Chickadees are curious little birds, even of humans; while sitting still in the woods, I have had them land on my hat, boot, knee, and even my shoulder. They are fun to watch as they dart around looking for insects, seeds and berries. Putting sunflower seed or suet feeders in your yard is a great way to attract Chickadees to your yard, and putting up a Chickadee nest box in the spring may keep these non-migratory birds frequenting your yard all year long. You can find my Wild Stewardship bird feeders and nest boxes at or search for my Wild Stewardship products on ebay.  Please also like my Wild Stewardship page on Facebook, and check out my shop there as well. Most important of all, get outside and enjoy nature!

Feed your Backyard Birds

Adding a bird feeder or two to your backyard is a great way to help the wild birds in your neighborhood have a consistent food source to help them get through the long cold winter. In wintertime, natural food sources are harder to find for wild birds, and at this time of the year where I live in the upper Midwest, they need plenty of energy to survive the stretches of extreme cold.

Wild bird feeders are available in many shapes and sizes. Feeders can be large, small, plastic, wood, steel, round, rectangular, and the list goes on. Some are designed to offer a wide variety of bird feeds, and some are designed to offer a specific type of seed. Others still are designed to cater to a specific species of bird. At Wild Stewardship, I have come up with a few simple bird feeder designs that will appeal to a wide variety of birds in just about any neighborhood.010517_0146_FeedyourBac1.jpg

My simple cedar sunflower seed feeder is designed to be used with black oil sunflower seeds, considered by many to be the most appealing feed for the largest number of bird species. This feeder is available in three sizes, is constructed primarily of natural cedar with a mesh screen on the front and back to allow the birds to pull the seeds through. I have a plastic wedge at the bottom to force all the seed to the sides so there will be no left overs out of reach of our feathered friends.

As humans, we like to have variety in our meals and certainly there are some foods that we prefer over others. I think to some degree the same can be said for the birds out in nature too. Different seeds and seed blends will be more attractive to one species of bird or another, so it is a good idea to have more than one feeder with more than one type of feed, especially if you want to attract a wide variety of birds.010517_0146_FeedyourBac2.jpg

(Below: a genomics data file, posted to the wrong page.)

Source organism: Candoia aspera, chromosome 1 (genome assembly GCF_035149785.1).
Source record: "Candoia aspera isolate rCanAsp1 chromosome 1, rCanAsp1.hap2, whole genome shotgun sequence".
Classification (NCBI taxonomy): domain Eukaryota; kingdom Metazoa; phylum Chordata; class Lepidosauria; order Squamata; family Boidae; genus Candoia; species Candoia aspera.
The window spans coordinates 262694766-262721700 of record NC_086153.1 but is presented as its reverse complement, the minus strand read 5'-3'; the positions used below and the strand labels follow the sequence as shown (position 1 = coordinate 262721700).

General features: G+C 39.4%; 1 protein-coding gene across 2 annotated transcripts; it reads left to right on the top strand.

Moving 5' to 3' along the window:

My suet and seed combo feeder adds variety immediately by having the large chamber for seeds or seed blends, and the suet basket on the back to hold one of a large variety of suet cakes on the market today. Whether you choose my seed feeder with or without the suet basket, this feeder is made primarily of natural cedar, with a clear acrylic window to show how much seed is left. This feeder will work well with just about any of the seed mixtures available, or straight cracked corn or sunflower seeds.

In my yard, it seems that the seed will be attractive to finches, chickadees, blue jays, cardinals, and many other species of birds, and often the suet will bring in several varieties of woodpecker. Make sure you place your feeders where you can see them from your favorite window. Bird watching is an enjoyable pastime on cold winter days for nature enthusiasts of any age. Having bird feeders in your yard is a great way to get children interested in nature and wildlife as well. Give a child a pair of binoculars and play a game with them to see who can identify the most types of birds. Children will also enjoy helping to fill the bird feeders, and afterwards watching the birds come to eat will give them a sense of connection to nature, and hopefully plant the seed of a lifelong love for wildlife and the outdoors, and create future stewards of our natural resources.

Check out my full line of bird feeders and bird houses at I also have them listed on eBay. More products will be added soon so stop back often. If you have an idea for a custom bird feeder contact me for an estimate and I’ll see what I can do to bring your concept to reality.